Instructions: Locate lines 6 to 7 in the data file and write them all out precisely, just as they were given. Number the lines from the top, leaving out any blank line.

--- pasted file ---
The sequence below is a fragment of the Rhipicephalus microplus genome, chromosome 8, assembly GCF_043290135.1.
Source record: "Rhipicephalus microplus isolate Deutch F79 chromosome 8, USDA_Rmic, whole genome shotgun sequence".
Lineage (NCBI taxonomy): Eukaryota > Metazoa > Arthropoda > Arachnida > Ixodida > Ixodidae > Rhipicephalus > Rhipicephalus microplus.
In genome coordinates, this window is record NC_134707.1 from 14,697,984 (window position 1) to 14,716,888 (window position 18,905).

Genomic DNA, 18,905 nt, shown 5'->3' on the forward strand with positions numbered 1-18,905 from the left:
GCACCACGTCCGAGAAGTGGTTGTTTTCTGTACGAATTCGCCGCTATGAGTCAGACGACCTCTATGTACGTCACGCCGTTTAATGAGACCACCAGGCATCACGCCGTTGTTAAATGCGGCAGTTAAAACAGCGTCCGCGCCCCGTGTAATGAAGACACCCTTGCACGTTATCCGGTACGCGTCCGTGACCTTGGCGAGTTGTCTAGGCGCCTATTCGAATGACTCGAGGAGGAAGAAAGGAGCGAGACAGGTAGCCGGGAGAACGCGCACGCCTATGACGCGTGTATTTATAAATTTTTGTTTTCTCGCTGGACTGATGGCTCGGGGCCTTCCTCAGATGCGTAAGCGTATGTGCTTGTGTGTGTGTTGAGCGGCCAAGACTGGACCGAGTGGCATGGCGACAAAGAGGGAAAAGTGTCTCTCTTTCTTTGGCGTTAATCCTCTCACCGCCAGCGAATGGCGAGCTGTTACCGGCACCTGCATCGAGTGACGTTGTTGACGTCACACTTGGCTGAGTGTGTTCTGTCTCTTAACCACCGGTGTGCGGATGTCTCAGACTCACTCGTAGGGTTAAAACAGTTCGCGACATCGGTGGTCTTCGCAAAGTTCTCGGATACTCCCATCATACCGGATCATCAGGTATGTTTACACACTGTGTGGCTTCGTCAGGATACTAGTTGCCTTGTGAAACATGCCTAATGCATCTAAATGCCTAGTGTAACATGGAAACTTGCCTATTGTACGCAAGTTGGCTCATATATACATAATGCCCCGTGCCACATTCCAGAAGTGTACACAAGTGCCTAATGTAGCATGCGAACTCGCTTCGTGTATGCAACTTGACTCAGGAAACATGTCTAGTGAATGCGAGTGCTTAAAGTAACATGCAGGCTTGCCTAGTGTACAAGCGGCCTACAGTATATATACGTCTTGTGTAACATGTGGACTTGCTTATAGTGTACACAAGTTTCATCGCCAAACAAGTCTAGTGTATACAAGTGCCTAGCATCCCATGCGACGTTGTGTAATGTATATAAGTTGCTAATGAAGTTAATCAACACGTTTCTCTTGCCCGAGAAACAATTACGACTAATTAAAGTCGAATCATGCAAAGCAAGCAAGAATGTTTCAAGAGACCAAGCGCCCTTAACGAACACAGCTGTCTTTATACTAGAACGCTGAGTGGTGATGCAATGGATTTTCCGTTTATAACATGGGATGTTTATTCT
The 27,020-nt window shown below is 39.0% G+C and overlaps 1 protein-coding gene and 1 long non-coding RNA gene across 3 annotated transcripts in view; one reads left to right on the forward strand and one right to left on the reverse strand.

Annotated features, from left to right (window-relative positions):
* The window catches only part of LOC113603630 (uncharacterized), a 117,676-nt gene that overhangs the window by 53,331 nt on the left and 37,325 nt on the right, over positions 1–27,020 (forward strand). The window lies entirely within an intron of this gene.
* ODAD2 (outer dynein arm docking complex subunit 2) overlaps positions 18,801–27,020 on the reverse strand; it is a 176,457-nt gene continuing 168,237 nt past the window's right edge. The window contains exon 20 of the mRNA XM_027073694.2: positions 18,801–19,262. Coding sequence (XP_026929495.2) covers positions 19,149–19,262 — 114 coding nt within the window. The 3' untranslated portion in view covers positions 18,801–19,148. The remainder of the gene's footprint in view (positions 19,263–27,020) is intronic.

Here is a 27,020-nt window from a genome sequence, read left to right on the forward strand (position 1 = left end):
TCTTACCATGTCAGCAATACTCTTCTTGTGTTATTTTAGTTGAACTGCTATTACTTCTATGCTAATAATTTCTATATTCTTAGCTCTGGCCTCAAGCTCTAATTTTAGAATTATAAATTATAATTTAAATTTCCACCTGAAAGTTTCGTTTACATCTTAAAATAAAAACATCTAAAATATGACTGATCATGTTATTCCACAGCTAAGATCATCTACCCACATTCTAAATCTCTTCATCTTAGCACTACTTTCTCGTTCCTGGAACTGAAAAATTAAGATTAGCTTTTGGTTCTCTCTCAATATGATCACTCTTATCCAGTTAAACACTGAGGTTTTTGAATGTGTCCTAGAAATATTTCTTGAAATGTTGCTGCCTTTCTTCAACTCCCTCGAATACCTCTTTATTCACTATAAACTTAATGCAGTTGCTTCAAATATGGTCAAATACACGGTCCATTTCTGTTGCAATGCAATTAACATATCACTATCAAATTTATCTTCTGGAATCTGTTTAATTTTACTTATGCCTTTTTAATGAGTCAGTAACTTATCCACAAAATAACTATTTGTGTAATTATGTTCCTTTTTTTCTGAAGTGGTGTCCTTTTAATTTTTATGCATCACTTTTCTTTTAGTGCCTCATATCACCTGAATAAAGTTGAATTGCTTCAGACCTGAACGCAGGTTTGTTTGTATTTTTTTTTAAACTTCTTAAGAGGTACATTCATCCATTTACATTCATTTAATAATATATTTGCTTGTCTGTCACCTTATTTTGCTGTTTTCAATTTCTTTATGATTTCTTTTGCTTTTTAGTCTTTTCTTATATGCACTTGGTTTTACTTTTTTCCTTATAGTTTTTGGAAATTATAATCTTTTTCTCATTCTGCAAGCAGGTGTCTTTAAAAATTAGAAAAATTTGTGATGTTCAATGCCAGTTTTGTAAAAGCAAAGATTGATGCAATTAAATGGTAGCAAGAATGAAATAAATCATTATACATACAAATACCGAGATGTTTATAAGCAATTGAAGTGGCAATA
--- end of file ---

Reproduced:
GCACCACGTCCGAGAAGTGGTTGTTTTCTGTACGAATTCGCCGCTATGAGTCAGACGACCTCTATGTACGTCACGCCGTTTAATGAGACCACCAGGCATCACGCCGTTGTTAAATGCGGCAGTTAAAACAGCGTCCGCGCCCCGTGTAATGAAGACACCCTTGCACGTTATCCGGTACGCGTCCGTGACCTTGGCGAGTTGTCTAGGCGCCTATTCGAATGACTCGAGGAGGAAGAAAGGAGCGAGACAGGTAGCCGGGAGAACGCGCACGCCTATGACGCGTGTATTTATAAATTTTTGTTTTCTCGCTGGACTGATGGCTCGGGGCCTTCCTCAGATGCGTAAGCGTATGTGCTTGTGTGTGTGTTGAGCGGCCAAGACTGGACCGAGTGGCATGGCGACAAAGAGGGAAAAGTGTCTCTCTTTCTTTGGCGTTAATCCTCTCACCGCCAGCGAATGGCGAGCTGTTACCGGCACCTGCATCGAGTGACGTTGTTGACGTCACACTTGGCTGAGTGTGTTCTGTCTCTTAACCACCGGTGTGCGGATGTCTCAGACTCACTCGTAGGGTTAAAACAGTTCGCGACATCGGTGGTCTTCGCAAAGTTCTCGGATACTCCCATCATACCGGATCATCAGGTATGTTTACACACTGTGTGGCTTCGTCAGGATACTAGTTGCCTTGTGAAACATGCCTAATGCATCTAAATGCCTAGTGTAACATGGAAACTTGCCTATTGTACGCAAGTTGGCTCATATATACATAATGCCCCGTGCCACATTCCAGAAGTGTACACAAGTGCCTAATGTAGCATGCGAACTCGCTTCGTGTATGCAACTTGACTCAGGAAACATGTCTAGTGAATGCGAGTGCTTAAAGTAACATGCAGGCTTGCCTAGTGTACAAGCGGCCTACAGTATATATACGTCTTGTGTAACATGTGGACTTGCTTATAGTGTACACAAGTTTCATCGCCAAACAAGTCTAGTGTATACAAGTGCCTAGCATCCCATGCGACGTTGTGTAATGTATATAAGTTGCTAATGAAGTTAATCAACACGTTTCTCTTGCCCGAGAAACAATTACGACTAATTAAAGTCGAATCATGCAAAGCAAGCAAGAATGTTTCAAGAGACCAAGCGCCCTTAACGAACACAGCTGTCTTTATACTAGAACGCTGAGTGGTGATGCAATGGATTTTCCGTTTATAACATGGGATGTTTATTCT
The 27,020-nt window shown below is 39.0% G+C and overlaps 1 protein-coding gene and 1 long non-coding RNA gene across 3 annotated transcripts in view; one reads left to right on the forward strand and one right to left on the reverse strand.